PHOENIX - Ruben Amaro Jr. would not go so far as to say that he had feared the worst, but the Phillies general manager was clearly pleased with the news that team doctor Michael Ciccotti delivered yesterday. An MRI revealed that closer Jose Contreras had suffered only a mild strain and could be back on the active roster within 3 to 4 weeks.
"It's good news," Amaro said. "It's positive news. You don't want a guy to go on the DL, but it's better than the alternative."
Now, the Phillies are hopeful that their bullpen will be back at full strength by the All-Star break. Contreras, who converted all five of his save opportunities and pitched eight scoreless innings during his brief stint filling in for injured closer Brad Lidge, will be shut down for 10 days, but could return by the end of May. Lidge, meanwhile, is scheduled to visit Ciccotti later this week, at which point he hopes to begin a throwing program.
Lidge has not thrown a baseball since spring training, meaning he essentially will have to start building his arm strength from scratch. Even if he does not suffer any setbacks to his rotator cuff, which he strained late in the spring, he isn't being counted on to return before the All-Star break.
Veteran lefty J.C. Romero, who strained his calf in a 6-3 loss to the Brewers on April 18, is expected to return on May 4, when he is eligible to return from the disabled list.
Once Romero returns, the Phillies likely will return lefty Mike Zagurski to Triple A Lehigh Valley. Righthander Mike Stutes, who pitched a scoreless inning in his major league debut in Monday's 4-0 loss to the Diamondbacks, should see plenty of opportunities to prove himself with Contreras sidelined. In the meantime, the Phillies will hope that their starting pitching continues to carry a heavy load.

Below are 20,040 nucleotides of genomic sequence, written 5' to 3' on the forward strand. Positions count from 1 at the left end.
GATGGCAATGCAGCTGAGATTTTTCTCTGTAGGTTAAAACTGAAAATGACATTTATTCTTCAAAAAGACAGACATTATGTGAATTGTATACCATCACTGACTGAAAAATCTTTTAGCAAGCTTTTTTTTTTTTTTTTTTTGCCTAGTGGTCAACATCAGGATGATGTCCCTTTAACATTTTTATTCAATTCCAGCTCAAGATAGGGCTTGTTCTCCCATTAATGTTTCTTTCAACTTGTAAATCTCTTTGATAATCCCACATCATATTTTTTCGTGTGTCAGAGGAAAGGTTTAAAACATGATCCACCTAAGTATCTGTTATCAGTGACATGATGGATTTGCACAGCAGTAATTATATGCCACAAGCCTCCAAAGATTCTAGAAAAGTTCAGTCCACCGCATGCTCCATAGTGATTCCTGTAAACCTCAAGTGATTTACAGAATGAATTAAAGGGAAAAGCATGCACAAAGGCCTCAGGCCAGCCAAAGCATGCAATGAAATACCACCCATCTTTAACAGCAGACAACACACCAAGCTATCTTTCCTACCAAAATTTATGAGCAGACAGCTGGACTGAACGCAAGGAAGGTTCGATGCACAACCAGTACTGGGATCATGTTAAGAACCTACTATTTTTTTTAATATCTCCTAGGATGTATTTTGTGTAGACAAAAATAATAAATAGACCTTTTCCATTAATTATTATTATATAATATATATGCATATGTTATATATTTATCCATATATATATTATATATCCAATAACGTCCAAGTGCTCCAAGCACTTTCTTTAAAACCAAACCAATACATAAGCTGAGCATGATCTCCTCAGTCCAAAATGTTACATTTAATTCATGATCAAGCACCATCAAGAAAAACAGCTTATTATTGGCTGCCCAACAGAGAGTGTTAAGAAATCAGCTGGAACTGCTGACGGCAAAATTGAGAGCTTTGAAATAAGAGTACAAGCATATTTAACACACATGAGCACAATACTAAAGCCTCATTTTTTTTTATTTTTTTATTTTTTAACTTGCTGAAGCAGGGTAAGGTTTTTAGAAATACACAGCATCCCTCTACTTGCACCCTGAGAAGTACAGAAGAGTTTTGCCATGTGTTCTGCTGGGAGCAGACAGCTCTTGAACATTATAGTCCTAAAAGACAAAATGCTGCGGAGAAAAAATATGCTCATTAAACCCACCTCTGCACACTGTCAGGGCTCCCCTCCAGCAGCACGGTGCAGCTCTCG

Two pieces of minor league news, one pretty good, one not so much.
On the bright side, outfielder Domonic Brown hit two home runs in an extended spring-training game yesterday and will make his first official rehab start today for Class A Clearwater. The organization's top prospect, Brown broke the hamate bone in his right hand in early March and has been working his way back ever since. He entered spring training competing with Ben Francisco and John Mayberry Jr. for playing time in rightfield, but struggled early in Grapefruit League play and never got a chance to find his groove.
The Phillies, who entered last night having scored four or fewer runs in 14 straight games, certainly could use an injection of energy on offense. Although it might be asking a lot for Brown to jump straight from his rehab assignment to the big leagues, Amaro and the rest of his operations department will keep a close eye on the rookie once he starts playing everyday for Triple A Lehigh Valley.
"It'll depend on how he plays," Amaro said when asked the outfielder's chances of joining the big-league roster this season.
The bad news is that second-base prospect Harold Garcia will miss the rest of the season after tearing his ACL a few days ago at Double A Reading. The 24-year-old utility-type prospect hit .305 with a .365 on-base percentage, eight homer and 29 steals last season at Clearwater and Reading. He was hitting .320 with two home runs and two steals in 52 plate appearances at Reading.
Cole Hamels is scheduled to start today, 5 days after throwing 126 pitches in a victory over the Padres at Petco Field. Pitching coach Rich Dubee said the lefthander has responded well after the lengthy outing, when he tossed eight scoreless innings. Dubee had planned on Hamels dialing back his bullpen session on Sunday, but he stayed on his routine.
"He could've closed that night," Dubee said. "His stuff was that good. He was that fresh."